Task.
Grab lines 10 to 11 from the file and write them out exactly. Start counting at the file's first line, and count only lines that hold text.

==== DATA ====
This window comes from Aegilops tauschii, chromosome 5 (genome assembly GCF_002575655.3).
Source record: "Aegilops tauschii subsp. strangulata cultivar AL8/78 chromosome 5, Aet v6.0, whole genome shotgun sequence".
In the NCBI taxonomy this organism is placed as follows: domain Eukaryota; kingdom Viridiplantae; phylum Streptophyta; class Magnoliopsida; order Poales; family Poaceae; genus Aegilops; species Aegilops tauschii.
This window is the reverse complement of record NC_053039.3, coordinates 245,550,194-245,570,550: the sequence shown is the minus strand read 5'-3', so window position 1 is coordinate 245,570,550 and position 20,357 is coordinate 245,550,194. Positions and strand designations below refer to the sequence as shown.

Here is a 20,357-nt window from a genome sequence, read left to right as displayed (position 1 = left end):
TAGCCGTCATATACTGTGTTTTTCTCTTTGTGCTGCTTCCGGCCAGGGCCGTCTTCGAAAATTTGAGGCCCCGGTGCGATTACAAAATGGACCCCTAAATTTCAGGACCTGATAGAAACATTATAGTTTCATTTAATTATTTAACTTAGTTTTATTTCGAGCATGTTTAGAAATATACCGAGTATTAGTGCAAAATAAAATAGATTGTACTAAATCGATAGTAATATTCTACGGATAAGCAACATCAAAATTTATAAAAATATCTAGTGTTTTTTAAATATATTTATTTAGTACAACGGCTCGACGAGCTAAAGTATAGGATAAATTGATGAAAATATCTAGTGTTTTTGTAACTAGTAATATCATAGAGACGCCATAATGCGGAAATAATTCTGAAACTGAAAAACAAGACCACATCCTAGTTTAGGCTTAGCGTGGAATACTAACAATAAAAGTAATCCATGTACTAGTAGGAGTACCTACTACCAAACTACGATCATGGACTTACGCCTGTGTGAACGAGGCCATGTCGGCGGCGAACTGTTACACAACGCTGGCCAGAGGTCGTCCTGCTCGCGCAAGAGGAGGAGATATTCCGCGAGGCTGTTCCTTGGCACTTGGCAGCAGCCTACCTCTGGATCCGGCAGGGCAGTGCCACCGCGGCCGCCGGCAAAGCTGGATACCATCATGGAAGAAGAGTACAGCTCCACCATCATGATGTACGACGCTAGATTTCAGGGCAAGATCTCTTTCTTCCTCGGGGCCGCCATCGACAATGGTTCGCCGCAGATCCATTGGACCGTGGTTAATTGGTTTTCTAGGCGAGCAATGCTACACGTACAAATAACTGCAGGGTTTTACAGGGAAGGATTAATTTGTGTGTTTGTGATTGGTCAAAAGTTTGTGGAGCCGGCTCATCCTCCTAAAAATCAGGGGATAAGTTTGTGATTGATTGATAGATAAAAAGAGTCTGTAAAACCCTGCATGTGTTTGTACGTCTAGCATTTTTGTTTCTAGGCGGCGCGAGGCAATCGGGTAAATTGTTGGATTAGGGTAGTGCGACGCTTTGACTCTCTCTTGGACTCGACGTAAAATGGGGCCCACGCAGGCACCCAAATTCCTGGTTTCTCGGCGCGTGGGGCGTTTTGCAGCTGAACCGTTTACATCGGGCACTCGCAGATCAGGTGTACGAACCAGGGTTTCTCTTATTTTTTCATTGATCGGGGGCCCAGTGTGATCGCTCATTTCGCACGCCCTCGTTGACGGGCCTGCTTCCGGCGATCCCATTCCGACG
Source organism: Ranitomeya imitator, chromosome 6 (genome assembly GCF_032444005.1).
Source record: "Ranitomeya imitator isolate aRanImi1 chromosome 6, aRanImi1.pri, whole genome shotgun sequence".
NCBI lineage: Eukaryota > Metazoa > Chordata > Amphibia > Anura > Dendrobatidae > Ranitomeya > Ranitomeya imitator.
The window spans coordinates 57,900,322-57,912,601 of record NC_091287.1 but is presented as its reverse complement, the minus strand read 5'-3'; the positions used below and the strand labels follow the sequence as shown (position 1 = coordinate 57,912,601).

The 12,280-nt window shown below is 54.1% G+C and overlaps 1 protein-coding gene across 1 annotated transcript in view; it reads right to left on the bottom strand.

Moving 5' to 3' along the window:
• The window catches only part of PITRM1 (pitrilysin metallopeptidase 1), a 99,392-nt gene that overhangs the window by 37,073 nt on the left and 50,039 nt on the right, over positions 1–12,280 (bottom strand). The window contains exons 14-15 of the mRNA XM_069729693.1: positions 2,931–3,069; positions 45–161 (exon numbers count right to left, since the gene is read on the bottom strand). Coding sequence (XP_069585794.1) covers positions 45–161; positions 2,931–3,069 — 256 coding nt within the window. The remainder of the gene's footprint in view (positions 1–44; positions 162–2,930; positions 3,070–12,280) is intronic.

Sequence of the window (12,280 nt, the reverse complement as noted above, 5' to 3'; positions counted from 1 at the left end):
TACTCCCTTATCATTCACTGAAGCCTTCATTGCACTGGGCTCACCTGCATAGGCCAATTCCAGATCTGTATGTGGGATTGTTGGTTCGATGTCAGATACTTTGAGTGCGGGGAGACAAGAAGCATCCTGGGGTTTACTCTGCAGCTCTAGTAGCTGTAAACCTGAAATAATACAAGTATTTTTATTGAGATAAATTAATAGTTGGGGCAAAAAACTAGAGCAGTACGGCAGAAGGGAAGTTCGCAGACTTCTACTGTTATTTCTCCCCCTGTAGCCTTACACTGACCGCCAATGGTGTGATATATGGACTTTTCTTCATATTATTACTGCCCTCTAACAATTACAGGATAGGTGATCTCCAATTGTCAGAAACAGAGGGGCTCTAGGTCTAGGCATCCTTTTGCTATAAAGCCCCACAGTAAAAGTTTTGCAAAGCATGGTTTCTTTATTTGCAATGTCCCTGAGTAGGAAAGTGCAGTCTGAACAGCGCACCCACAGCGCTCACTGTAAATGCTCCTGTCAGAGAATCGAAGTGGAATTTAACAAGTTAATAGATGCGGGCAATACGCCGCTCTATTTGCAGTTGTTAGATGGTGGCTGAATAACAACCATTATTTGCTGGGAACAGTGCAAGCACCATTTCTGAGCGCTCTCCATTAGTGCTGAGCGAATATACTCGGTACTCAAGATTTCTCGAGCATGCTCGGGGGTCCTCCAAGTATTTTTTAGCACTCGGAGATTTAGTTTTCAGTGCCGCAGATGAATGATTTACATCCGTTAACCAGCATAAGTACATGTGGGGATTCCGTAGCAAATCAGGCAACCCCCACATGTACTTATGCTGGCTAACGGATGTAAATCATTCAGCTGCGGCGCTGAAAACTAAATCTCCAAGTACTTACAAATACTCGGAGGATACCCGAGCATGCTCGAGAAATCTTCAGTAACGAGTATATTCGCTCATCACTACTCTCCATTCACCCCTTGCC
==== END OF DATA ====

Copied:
The window spans coordinates 57,900,322-57,912,601 of record NC_091287.1 but is presented as its reverse complement, the minus strand read 5'-3'; the positions used below and the strand labels follow the sequence as shown (position 1 = coordinate 57,912,601).

The 12,280-nt window shown below is 54.1% G+C and overlaps 1 protein-coding gene across 1 annotated transcript in view; it reads right to left on the bottom strand.